Glen Hansard had been due to go on stage first but a late arrival meant that Lisa Canny and her band came first.

Homeless in Ireland Brian Lawless / PA Images Brian Lawless / PA Images / PA Images

The Mayo musician had travelled back from London to play three songs in the freezing cold outside Leinster House, and she was one of many who travelled far and wide to make it there.

Hansard has been a very public face for this movement against homelessness since the Apollo House occupation last year, and the now-iconic rooftop concert along with Damien Dempsey and Hozier.

He got a massive cheer from the crowd when he took to the stage, and started with his own amended version of Lennon’s classic Christmas tune.

“So this is Christmas, and what have you done?/3,800 homeless and you talk like there’s none.

So this is Christmas, for the have and have-nots… for the living and dead ones, you won’t be forgot.
So McVerry very Christmas, and a happy new year/Let’s hope it’s a good one, get your assess into gear.

He later namechecked current Housing Minister Eoghan Murphy, former housing minister Simon Coveney and Taoiseach Leo Varadkar in the song, before singing “a doorway’s no place to be sleeping/a hotel’s no place to raise your children”.

His song drew a chorus of approval from those in attendance and quite a number of laughs, showing the aim to provide a link between the artistic and cultural community, and the current crisis around homelessness.

Hansard was followed by a host of other musicians, poets and activists who each took to the stage to share their own, often personal, take on the homelessness crisis.

National movement

If Apollo House did not fully succeed, yesterday’s concert was a sign that what was created there has not gone away and that what was started just under a year ago has been taken on with the aim of turning it into a national movement.

Political parties, homelessness charities, activists, trade union groups, actors and musicians all united at the Mansion House just before the concert to outline their plans for a national day of action against the homeless and housing crisis on 7 April.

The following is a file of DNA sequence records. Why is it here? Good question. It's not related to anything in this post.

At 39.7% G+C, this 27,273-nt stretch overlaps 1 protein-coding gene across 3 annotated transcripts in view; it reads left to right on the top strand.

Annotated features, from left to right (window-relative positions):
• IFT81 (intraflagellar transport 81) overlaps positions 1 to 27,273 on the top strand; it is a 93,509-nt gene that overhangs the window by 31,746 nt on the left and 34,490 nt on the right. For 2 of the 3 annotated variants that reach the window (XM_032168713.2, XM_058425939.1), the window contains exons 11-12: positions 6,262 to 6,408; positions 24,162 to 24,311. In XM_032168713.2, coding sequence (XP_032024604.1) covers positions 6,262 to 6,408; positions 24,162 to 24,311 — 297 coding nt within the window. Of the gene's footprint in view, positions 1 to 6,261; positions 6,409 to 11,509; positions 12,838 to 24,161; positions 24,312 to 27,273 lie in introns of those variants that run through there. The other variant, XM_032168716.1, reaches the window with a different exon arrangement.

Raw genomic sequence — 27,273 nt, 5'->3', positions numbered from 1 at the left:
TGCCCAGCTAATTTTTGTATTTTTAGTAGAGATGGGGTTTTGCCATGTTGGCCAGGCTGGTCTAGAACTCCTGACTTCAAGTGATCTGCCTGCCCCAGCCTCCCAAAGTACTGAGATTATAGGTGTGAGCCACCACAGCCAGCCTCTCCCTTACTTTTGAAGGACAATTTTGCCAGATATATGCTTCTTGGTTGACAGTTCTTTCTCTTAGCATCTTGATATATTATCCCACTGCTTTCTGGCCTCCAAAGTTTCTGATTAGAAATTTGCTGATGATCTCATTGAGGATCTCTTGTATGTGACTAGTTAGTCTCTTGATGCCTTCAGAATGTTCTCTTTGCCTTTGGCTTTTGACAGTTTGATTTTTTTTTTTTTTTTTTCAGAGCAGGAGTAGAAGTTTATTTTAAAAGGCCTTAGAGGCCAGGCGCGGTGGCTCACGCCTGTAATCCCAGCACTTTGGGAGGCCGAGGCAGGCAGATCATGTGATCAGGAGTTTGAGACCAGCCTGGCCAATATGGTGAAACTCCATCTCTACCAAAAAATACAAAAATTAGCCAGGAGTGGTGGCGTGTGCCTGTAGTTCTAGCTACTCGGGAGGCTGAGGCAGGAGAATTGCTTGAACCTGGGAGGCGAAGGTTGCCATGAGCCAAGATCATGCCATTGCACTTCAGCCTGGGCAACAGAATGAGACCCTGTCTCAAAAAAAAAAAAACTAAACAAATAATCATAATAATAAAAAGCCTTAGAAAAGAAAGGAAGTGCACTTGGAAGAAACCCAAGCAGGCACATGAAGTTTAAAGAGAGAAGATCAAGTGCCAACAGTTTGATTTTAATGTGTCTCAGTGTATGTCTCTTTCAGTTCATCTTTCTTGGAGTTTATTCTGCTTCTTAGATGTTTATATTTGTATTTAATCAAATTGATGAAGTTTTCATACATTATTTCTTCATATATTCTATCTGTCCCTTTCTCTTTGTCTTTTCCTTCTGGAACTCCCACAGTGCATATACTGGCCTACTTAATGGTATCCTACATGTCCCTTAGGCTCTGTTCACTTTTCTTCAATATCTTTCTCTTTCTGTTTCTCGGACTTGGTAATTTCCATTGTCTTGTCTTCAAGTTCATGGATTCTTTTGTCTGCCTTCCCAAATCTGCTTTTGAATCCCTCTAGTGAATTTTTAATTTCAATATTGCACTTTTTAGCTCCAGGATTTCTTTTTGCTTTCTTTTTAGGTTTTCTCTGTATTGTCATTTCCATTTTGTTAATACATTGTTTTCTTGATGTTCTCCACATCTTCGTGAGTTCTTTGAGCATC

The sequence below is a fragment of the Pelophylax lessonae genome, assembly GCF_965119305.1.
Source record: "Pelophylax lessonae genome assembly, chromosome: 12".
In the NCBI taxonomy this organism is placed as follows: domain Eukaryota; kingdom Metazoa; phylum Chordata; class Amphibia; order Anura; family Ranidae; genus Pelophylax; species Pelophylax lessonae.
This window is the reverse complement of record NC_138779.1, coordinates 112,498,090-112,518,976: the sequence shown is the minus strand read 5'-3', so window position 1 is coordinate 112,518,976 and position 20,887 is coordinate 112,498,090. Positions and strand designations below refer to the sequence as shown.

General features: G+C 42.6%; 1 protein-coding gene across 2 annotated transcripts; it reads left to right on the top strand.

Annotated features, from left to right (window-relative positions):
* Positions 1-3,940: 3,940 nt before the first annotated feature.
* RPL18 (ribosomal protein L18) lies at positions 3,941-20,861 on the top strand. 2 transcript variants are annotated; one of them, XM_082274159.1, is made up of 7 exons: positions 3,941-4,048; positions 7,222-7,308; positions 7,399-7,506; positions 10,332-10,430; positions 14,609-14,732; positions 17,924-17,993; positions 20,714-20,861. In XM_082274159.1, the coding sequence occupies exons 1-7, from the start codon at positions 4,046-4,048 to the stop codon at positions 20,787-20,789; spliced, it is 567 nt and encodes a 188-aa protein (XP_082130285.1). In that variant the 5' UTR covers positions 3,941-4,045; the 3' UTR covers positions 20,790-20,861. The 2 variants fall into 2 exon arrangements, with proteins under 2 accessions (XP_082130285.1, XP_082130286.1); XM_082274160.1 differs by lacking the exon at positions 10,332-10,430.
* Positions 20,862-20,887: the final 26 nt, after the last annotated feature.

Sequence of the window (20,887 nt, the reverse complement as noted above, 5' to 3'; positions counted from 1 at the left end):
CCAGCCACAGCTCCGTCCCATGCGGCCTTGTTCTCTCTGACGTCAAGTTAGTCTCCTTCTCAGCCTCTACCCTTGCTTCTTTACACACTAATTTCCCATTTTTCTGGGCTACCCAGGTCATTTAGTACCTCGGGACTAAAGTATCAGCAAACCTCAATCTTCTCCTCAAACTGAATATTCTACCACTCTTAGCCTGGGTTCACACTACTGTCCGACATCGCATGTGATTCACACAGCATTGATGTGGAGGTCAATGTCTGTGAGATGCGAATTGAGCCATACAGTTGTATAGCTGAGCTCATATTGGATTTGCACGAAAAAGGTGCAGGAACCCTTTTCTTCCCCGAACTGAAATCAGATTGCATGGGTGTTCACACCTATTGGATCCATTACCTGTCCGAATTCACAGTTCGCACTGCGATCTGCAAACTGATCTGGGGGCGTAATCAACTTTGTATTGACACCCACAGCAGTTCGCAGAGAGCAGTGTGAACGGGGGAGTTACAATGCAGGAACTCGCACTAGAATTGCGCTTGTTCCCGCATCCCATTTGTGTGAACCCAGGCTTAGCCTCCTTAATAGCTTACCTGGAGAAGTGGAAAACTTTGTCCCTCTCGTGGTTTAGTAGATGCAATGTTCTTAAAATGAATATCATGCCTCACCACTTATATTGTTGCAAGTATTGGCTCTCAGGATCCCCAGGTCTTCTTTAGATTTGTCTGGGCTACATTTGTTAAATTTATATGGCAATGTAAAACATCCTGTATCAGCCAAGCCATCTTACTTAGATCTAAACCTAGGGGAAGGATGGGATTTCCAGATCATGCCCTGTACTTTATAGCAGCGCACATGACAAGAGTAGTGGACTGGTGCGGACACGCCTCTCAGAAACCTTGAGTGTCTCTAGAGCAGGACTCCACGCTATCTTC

“It is time to come out in great numbers,” said Aisling Hedderman of the Dublin Bay North Housing Crisis group.

Addressing the crowds in between songs, Hansard said that the idea for the Apollo House occupation was hatched over a few pints.

He said: “It was very simple but super naive. Naivety might be our greatest asset in a situation like this. If you know what you’re about to get into, maybe you wouldn’t get into it.

But if you just get into it, you may find you do something very good.

Naivety may have proved effective when the groundswell began behind the Apollo House occupation.

But is this concerted effort to put homelessness at the top of the agenda the way the anti-water charges movement put hundreds of thousands protesting on the streets just as naive?

With such a strong, united front out on show yesterday it would appear not, but we do know this for sure: Hansard is completely right when he sings “a hotel’s no place to raise your children”.

Read: ‘Out of control’: National day of protest against housing and homelessness crisis to be held in April

Read: Tears and cheers as Apollo House occupiers claim a ‘sad victory’